It's been 35 years since the release of the first Blade Runner, which was based on the novel Do Androids Dream of Electric Sheep? by Philip K. Dick. Ridley Scott's Blade Runner - the tale of a hunt for four dangerous 'replicant' humans - is a classic envisioning of a dystopian future, set only two years from now (2019) in Los Angeles. While the world may not quite look like the one depicted in the film, some of its projections are proving to be rather accurate.
The future is now
Vibrant echoes of Ridley Scott’s neon urban cityscape can be seen in Times Square or downtown Tokyo. Our world doesn’t yet contain never-ending rainy skies, although the plastic garbage heap the size of Texas floating in the Pacific Ocean would fit well within the bleak future of the Blade Runner universe. And, in a few years’ time, when the effects of global climate change could be stirring up even more dire weather patterns, it’s possible that downtown Los Angeles will always have a storm system overhead.
While there’s no Internet in Blade Runner, the voice-activated photo analysis machine Harrison Ford’s Deckard utilises contains elements of Adobe Photoshop. Out-of-control killer androids haven’t been built yet, but we’re on the way to having flying cars by 2019 and flying drones are currently on the loose throughout the world.
As well as flying, vertical take-off and landing, the police car used by Rick Deckard (Harrison Ford), in the film, is capable of ground travel. Flying cars are a staple of sci-fi, but still seem a little far off to the average driver.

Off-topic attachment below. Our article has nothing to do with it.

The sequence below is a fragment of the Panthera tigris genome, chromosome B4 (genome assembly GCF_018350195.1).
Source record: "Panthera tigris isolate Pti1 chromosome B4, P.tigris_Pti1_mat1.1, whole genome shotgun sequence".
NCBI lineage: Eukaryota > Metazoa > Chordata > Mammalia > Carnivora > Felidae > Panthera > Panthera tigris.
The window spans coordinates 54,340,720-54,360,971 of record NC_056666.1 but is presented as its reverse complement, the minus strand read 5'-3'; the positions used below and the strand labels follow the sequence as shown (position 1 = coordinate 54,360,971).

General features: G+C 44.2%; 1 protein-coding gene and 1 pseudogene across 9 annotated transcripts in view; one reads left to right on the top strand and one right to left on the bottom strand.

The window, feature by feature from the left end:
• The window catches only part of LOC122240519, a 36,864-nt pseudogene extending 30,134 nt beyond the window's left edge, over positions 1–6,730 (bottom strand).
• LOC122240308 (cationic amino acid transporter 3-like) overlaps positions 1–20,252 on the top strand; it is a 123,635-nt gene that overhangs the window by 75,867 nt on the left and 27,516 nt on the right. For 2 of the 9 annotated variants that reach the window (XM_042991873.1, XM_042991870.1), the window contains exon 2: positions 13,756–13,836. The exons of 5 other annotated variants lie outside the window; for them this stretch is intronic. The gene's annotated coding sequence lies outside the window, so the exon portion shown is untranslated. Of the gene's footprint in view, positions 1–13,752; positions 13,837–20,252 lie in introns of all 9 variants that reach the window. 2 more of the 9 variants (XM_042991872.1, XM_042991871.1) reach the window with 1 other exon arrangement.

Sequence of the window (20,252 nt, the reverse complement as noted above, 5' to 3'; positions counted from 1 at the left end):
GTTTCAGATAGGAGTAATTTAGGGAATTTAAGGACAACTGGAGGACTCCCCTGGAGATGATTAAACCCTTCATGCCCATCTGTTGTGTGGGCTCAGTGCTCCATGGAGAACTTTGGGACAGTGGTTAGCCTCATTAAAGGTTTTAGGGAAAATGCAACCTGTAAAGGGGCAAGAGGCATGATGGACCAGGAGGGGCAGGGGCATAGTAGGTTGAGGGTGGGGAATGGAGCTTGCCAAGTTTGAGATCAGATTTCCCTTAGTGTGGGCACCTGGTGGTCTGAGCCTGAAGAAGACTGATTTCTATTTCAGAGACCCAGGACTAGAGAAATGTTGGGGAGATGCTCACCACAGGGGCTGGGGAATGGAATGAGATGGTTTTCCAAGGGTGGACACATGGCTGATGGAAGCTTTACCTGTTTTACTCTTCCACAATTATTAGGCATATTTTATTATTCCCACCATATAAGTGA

That's not to say there are no flying cars. The world's first electric flying car recently embarked on its successful maiden voyage in Germany, while developers in Tokyo have recently announced their own version of the flying car which they hope to be ready for the 2020 Tokyo Olympics.
Advances in artificial intelligence
While the replicants in Ridley Scott's film seem to be synthetic humans rather than true robots, the film still explores the idea of artificial intelligence.
A key device in the movie is that the replicants do not have a normal emotional range, something that can be detected using a 'Voight-Kampff' test to measure empathic responses.
There seems an echo of the many tests used now to measure advances in AI. Already scientists have developed machines which can be awarded the Loebner Prize, being deemed human-like by a team of experts. This is based on a test devised by mathematician Alan Turing to determine whether machines can think and use natural language. While others are able to beat us at our own games.
Then there's Erica, the latest robotic creation from Hiroshi Ishiguro. Although still relatively stiff by human standards, Erica answers questions like 'what are your hobbies?' (sports, theatre and anime, if you must know) and appears more natural than previous robotic attempts.
Additionally, Erica's non-verbal actions, including blinks, emotive facial movements and head leaning, all seemed to enhance the android's Japanese-style of communication.
In only a few short years we've gone from clunky dial-up telephones to sleek, handheld devices with more power than the computers that sent a rocket to the moon. Technology is advancing at a rapid scale and its inevitable that we will not only catch up with cinemas visions of the future but far outstrip them as well.